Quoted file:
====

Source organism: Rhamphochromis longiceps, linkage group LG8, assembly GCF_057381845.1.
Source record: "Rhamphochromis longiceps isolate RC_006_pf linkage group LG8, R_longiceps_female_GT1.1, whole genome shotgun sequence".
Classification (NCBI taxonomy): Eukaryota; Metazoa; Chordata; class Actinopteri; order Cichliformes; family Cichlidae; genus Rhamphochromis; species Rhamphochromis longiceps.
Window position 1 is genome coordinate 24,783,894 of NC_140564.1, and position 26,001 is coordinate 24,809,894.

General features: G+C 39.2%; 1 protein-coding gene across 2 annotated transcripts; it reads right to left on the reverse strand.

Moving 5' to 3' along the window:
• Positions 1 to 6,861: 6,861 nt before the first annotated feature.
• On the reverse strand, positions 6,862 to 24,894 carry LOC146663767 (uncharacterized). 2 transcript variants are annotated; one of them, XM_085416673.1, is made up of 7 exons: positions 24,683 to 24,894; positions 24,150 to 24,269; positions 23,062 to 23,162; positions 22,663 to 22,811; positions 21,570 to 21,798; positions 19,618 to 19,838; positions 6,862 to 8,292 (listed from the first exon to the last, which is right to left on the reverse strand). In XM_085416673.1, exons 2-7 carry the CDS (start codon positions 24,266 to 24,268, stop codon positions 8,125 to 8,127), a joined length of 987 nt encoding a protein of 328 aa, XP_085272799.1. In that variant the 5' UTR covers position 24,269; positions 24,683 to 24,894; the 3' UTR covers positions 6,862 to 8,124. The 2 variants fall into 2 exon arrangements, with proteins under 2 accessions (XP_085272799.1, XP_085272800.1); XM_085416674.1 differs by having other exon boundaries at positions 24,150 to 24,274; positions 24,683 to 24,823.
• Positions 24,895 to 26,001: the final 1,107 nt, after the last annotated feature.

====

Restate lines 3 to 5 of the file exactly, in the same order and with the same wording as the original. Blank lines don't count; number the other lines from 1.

Classification (NCBI taxonomy): Eukaryota; Metazoa; Chordata; class Actinopteri; order Cichliformes; family Cichlidae; genus Rhamphochromis; species Rhamphochromis longiceps.
Window position 1 is genome coordinate 24,783,894 of NC_140564.1, and position 26,001 is coordinate 24,809,894.

General features: G+C 39.2%; 1 protein-coding gene across 2 annotated transcripts; it reads right to left on the reverse strand.